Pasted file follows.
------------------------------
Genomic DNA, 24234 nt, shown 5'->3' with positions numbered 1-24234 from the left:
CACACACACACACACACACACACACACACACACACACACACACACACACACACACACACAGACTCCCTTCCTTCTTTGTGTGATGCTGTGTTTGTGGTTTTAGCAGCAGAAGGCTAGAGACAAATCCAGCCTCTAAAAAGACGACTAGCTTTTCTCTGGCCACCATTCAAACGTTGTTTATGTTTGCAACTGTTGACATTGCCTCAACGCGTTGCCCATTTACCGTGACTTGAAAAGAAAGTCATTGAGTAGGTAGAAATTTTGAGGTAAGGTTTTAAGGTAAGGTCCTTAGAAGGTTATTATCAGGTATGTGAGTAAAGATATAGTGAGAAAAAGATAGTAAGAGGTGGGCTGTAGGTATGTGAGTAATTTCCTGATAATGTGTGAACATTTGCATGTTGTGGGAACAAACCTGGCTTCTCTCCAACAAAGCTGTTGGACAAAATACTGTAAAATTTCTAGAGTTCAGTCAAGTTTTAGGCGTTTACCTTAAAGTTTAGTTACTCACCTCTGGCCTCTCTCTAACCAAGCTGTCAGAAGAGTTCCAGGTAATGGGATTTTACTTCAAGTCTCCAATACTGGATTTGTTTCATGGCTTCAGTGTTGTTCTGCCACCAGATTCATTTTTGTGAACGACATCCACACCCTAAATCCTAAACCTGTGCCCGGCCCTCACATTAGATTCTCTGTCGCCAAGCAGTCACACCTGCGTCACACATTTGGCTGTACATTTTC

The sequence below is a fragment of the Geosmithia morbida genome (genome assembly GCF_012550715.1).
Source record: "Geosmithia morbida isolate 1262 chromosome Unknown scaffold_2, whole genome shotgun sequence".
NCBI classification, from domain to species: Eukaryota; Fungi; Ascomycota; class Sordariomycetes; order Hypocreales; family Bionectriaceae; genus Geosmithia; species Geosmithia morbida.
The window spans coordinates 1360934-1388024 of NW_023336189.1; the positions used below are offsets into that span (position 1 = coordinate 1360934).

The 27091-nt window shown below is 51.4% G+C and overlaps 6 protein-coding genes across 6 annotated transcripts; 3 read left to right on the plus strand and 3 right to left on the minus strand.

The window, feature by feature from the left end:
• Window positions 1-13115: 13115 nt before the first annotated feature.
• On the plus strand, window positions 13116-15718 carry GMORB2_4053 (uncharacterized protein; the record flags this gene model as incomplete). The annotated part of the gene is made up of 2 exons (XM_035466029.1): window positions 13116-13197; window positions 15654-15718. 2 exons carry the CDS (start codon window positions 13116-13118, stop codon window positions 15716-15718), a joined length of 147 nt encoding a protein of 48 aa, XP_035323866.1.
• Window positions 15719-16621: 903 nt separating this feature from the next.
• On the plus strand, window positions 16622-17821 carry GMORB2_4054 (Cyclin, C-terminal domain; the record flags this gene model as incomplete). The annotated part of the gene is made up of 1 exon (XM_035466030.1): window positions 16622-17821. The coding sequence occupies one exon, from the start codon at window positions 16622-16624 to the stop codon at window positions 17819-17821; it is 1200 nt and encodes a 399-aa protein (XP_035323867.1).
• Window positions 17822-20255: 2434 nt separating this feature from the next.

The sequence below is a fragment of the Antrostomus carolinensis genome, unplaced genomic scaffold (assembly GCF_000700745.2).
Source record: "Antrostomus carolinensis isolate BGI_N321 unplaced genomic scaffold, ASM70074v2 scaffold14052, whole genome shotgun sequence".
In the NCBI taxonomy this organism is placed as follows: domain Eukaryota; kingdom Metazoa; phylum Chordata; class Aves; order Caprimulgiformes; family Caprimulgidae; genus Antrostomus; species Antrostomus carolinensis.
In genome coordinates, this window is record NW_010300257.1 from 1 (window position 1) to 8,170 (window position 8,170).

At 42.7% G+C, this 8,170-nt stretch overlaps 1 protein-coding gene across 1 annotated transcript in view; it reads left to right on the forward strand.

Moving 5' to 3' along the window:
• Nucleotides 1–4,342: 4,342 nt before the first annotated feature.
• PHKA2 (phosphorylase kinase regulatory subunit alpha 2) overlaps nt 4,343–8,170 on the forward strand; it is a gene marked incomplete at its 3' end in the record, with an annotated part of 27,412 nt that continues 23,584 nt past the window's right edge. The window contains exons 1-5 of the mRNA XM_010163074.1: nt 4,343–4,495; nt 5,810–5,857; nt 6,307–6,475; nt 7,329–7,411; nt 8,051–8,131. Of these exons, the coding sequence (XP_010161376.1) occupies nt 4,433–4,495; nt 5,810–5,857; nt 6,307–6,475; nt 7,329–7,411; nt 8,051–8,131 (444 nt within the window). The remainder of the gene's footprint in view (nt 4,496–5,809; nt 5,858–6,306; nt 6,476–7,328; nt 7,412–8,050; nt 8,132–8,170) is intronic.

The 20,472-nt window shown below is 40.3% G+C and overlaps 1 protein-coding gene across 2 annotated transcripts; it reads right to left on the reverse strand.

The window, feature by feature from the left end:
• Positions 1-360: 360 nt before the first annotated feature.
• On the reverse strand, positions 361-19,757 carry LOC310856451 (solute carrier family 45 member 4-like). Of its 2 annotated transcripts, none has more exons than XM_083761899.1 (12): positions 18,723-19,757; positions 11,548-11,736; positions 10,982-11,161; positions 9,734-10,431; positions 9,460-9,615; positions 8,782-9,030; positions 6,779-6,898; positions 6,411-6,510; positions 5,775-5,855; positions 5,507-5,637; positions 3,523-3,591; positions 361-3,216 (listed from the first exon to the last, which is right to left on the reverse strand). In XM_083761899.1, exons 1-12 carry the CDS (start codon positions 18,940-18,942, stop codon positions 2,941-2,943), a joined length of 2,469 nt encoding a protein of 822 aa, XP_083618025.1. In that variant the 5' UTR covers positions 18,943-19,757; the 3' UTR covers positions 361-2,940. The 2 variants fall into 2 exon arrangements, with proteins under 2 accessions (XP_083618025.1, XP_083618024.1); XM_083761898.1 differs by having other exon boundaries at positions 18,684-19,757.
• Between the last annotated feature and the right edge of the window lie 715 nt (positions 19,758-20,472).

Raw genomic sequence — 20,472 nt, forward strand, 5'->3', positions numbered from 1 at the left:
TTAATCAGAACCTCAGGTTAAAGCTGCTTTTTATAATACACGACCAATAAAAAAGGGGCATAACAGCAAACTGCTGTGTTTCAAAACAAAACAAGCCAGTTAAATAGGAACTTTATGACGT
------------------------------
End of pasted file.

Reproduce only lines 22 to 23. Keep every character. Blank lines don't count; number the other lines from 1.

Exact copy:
The 20,472-nt window shown below is 40.3% G+C and overlaps 1 protein-coding gene across 2 annotated transcripts; it reads right to left on the reverse strand.

The window, feature by feature from the left end: